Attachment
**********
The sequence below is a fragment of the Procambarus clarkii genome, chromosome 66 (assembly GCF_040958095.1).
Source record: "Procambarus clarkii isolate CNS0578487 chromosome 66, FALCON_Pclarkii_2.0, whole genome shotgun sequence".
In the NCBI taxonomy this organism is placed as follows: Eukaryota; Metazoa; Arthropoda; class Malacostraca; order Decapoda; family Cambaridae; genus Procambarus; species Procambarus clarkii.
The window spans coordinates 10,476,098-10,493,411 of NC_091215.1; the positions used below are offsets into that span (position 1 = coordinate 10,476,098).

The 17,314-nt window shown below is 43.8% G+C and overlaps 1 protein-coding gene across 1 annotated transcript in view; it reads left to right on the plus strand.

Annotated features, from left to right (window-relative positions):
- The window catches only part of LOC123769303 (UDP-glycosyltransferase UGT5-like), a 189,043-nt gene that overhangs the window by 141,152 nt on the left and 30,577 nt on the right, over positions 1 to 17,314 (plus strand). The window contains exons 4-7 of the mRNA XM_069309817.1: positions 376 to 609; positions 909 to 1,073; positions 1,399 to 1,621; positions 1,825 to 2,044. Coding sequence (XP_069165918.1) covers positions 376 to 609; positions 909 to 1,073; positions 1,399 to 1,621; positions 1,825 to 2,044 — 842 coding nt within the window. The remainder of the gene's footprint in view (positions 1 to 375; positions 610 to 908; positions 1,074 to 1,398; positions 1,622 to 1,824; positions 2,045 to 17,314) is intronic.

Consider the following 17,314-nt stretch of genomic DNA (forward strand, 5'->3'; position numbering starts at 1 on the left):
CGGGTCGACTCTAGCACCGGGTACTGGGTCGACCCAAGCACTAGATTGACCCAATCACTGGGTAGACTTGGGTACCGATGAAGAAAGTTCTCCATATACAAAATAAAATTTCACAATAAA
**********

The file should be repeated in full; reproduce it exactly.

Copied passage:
The sequence below is a fragment of the Procambarus clarkii genome, chromosome 66 (assembly GCF_040958095.1).
Source record: "Procambarus clarkii isolate CNS0578487 chromosome 66, FALCON_Pclarkii_2.0, whole genome shotgun sequence".
In the NCBI taxonomy this organism is placed as follows: Eukaryota; Metazoa; Arthropoda; class Malacostraca; order Decapoda; family Cambaridae; genus Procambarus; species Procambarus clarkii.
The window spans coordinates 10,476,098-10,493,411 of NC_091215.1; the positions used below are offsets into that span (position 1 = coordinate 10,476,098).

The 17,314-nt window shown below is 43.8% G+C and overlaps 1 protein-coding gene across 1 annotated transcript in view; it reads left to right on the plus strand.

Annotated features, from left to right (window-relative positions):
- The window catches only part of LOC123769303 (UDP-glycosyltransferase UGT5-like), a 189,043-nt gene that overhangs the window by 141,152 nt on the left and 30,577 nt on the right, over positions 1 to 17,314 (plus strand). The window contains exons 4-7 of the mRNA XM_069309817.1: positions 376 to 609; positions 909 to 1,073; positions 1,399 to 1,621; positions 1,825 to 2,044. Coding sequence (XP_069165918.1) covers positions 376 to 609; positions 909 to 1,073; positions 1,399 to 1,621; positions 1,825 to 2,044 — 842 coding nt within the window. The remainder of the gene's footprint in view (positions 1 to 375; positions 610 to 908; positions 1,074 to 1,398; positions 1,622 to 1,824; positions 2,045 to 17,314) is intronic.

Consider the following 17,314-nt stretch of genomic DNA (forward strand, 5'->3'; position numbering starts at 1 on the left):
CGGGTCGACTCTAGCACCGGGTACTGGGTCGACCCAAGCACTAGATTGACCCAATCACTGGGTAGACTTGGGTACCGATGAAGAAAGTTCTCCATATACAAAATAAAATTTCACAATAAA